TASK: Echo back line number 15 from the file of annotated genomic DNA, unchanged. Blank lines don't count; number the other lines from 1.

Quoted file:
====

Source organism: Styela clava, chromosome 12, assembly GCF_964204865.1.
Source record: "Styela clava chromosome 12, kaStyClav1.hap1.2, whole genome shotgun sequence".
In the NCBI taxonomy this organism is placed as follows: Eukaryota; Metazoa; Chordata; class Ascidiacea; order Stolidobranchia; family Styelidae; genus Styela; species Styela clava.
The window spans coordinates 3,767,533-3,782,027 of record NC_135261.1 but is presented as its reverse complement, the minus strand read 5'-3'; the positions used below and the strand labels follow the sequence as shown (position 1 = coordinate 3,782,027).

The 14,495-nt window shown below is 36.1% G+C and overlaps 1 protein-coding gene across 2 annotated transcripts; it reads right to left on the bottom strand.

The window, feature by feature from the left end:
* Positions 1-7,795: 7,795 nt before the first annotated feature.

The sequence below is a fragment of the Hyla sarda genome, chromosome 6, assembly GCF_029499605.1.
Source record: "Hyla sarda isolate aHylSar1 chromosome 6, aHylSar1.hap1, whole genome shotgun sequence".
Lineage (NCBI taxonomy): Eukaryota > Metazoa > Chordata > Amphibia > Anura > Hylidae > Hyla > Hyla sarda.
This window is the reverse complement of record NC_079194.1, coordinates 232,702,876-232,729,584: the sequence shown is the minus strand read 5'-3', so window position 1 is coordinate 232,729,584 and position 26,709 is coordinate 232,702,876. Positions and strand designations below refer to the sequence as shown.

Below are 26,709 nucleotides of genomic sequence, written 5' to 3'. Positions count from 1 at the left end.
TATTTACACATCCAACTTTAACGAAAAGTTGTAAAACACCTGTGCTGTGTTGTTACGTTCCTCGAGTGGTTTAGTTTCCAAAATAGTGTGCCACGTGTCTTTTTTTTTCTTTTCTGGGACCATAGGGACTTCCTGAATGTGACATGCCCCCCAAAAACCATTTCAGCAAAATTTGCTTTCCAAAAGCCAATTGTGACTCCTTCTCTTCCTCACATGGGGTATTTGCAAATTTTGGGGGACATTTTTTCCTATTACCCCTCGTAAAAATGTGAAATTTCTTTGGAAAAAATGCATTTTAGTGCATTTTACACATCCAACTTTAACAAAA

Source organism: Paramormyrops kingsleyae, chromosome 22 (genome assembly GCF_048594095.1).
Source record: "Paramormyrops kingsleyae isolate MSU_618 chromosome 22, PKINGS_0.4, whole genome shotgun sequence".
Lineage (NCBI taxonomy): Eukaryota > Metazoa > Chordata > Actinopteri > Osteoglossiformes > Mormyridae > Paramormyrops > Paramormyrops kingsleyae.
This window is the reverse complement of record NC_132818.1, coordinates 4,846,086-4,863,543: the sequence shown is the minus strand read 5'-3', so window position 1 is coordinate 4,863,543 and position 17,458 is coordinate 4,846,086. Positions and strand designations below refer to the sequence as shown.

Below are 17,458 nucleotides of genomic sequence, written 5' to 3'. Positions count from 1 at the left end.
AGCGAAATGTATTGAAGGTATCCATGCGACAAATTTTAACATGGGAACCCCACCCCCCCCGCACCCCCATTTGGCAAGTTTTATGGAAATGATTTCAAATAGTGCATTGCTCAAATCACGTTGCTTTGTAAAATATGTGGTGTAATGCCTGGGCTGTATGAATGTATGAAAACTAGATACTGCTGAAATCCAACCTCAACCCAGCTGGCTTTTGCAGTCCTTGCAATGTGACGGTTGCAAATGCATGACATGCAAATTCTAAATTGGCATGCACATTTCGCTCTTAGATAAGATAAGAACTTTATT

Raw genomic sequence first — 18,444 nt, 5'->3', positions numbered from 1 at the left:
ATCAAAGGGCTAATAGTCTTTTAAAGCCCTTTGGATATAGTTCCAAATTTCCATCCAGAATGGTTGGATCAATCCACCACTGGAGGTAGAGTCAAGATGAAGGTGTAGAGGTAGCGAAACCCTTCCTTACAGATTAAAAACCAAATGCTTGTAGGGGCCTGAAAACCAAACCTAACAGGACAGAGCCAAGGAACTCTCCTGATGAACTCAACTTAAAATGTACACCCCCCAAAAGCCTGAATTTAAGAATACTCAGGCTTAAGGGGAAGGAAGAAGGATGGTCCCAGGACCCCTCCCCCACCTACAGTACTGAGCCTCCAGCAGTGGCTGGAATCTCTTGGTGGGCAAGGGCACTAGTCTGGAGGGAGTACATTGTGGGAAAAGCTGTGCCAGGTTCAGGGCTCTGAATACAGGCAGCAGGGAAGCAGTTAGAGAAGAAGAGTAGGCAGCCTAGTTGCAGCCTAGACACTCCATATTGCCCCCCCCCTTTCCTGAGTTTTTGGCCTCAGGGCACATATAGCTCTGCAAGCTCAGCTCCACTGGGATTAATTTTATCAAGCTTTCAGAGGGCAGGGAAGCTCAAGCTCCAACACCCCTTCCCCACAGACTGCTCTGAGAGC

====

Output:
Source record: "Paramormyrops kingsleyae isolate MSU_618 chromosome 22, PKINGS_0.4, whole genome shotgun sequence".